But some poorer countries have been more than willing to take the Russian vaccine, with Algeria announcing in late December that it had reached an agreement to obtain 500,000 doses.

Egypt, meanwhile, began purchasing the Chinese Sinopharm vaccine in December, with Morocco and other countries following suit. This is despite a lack of transparency over China’s testing data and a number of Chinese vaccine scandals in recent years.

  1. Their governments are pro-vaccine

This one sounds obvious, but maybe more important than you realise — particularly if Chief Justice Mogoeng Mogoeng’s ambivalence towards vaccines is shared more widely in the top echelons of South African power.

Chief Justice Mogoeng defends Covid-19 vaccine stance, says he supports ‘clean’, ‘non-satanic’ options

In one country with a late and chaotic vaccination programme, responsibility has been placed firmly at the feet of its vaccine-sceptical president. Brazilian leader Jair Bolsonaro has been vocally opposed to coronavirus vaccines, suggesting in December that the Pfizer vaccine could “turn people into crocodiles”. Bolsonaro also refused to make immunisation compulsory, though he was subsequently overruled by Brazil’s Supreme Court.

In this context, it’s worth asking a simple question: Outside the Department of Health, are the members of the South African executive pro-vaccine? If there is a wider ambivalence, it could go some way towards explaining the apparent lack of urgency in procuring doses.

Other countries which have already rolled out injection programmes have expressed willingness to take on vaccines regardless of side-effects.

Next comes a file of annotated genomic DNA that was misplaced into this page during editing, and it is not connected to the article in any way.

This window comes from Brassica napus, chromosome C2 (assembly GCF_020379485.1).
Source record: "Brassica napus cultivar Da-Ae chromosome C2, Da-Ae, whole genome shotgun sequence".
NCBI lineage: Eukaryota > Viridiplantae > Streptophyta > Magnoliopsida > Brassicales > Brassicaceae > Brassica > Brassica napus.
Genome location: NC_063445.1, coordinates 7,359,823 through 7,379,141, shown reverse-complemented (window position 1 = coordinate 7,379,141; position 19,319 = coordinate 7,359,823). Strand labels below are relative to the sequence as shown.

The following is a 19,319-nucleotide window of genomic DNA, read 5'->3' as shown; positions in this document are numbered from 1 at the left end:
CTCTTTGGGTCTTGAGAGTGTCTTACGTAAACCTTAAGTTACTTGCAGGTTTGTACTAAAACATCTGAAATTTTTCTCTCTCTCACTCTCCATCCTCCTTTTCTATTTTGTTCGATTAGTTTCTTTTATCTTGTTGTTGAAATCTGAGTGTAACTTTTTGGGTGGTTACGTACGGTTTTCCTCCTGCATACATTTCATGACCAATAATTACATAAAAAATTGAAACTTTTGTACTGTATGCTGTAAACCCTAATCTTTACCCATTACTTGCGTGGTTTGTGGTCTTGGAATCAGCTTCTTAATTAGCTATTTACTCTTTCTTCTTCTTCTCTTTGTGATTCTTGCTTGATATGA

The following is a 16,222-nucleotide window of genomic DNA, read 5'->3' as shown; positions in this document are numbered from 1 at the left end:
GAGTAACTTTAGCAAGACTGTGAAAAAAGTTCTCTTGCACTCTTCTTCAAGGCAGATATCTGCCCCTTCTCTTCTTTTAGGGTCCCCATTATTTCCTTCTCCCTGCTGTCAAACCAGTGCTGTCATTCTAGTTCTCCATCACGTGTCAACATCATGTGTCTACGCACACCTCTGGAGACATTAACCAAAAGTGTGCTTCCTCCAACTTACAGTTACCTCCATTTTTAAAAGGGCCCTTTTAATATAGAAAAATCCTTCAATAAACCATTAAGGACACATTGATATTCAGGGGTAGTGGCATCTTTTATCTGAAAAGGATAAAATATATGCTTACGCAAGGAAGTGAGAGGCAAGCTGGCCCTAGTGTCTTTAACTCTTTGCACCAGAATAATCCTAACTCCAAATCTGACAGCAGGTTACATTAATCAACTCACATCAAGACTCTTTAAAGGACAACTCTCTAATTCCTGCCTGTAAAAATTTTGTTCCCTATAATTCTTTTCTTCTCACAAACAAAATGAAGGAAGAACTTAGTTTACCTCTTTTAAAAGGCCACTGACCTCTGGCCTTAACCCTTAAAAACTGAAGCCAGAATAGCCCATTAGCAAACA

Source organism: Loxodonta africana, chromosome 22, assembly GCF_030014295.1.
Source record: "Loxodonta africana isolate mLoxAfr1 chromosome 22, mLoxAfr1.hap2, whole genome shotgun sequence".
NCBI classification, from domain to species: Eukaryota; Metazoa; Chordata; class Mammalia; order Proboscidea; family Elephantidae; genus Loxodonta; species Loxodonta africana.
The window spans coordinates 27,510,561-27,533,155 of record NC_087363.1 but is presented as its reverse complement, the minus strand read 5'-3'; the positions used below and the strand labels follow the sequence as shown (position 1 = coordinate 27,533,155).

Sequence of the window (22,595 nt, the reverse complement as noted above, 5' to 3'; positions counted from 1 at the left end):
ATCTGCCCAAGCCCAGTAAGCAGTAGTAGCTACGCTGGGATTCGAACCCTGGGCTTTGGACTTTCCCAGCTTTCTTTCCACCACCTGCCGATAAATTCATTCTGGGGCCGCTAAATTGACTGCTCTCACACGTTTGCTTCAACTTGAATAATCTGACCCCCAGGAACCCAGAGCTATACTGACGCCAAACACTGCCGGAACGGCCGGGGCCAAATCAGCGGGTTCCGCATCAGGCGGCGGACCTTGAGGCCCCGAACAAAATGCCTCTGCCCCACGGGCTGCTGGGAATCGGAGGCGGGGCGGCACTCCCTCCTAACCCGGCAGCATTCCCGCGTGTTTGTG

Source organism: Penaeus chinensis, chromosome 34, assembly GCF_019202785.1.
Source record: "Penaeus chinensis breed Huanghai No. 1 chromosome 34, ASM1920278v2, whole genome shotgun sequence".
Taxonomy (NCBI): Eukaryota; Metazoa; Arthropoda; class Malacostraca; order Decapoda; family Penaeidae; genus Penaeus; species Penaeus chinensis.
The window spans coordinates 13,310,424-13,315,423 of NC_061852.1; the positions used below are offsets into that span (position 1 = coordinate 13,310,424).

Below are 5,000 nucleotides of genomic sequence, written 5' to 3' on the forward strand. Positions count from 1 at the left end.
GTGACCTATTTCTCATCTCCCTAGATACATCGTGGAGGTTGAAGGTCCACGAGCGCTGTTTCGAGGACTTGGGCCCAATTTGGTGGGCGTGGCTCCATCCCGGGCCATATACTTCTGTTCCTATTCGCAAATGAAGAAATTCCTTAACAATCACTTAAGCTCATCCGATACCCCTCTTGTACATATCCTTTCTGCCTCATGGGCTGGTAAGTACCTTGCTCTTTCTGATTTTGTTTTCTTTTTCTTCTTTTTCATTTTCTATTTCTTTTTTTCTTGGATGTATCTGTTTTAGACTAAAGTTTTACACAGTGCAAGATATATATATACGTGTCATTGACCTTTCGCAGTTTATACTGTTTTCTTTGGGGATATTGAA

In Colombia, for instance, a decree voted for by the Senate and the House of Representatives in November stipulates that with regard to the Covid-19 vaccine, pharmaceutical companies can only be held responsible in cases of “wilful or grossly negligent acts or omissions, or failure to comply with good manufacturing practices”.

  1. They may have received only tiny quantities so far

Some of the countries being held up as positive counter-examples to South Africa may have begun the rollout of their immunisation programmes — but on a negligible scale.

Costa Rica and Chile, for instance, received just 10,000 doses each from Pfizer in late December. Mexico received 3,000 doses to administer.

Even the wealthiest Western countries may not receive doses in the quantities they require in 2021, due to the complexity of vaccine production and the difficulties inherent in scaling up production.

Most countries are having to make hard decisions about who is injected first. In Colombia, for example, only a third of the population will be vaccinated in 2021: people older than 60, healthcare workers and those with underlying conditions.

The difficulty is that it’s estimated that 60% to 70% of people need to be vaccinated before a country can be considered to have achieved Covid-19 immunity. And adding to the complexity: the vaccines do not have 100% efficacy, and their real-world efficacy may be lower than in clinical trials.

In other words, the beginning of an immunisation programme won’t mean the end of Covid-19 for some time — meaning that additional measures, like lockdowns, might still be required indefinitely. DM

Gallery

Comments - share your knowledge and experience

Please note you must be a Maverick Insider to comment. Sign up here or if you are already an Insider.

Everybody has an opinion but not everyone has the knowledge and the experience to contribute meaningfully to a discussion. That’s what we want from our members. Help us learn with your expertise and insights on articles that we publish. We encourage different, respectful viewpoints to further our understanding of the world. View our comments policy here.

All Comments 17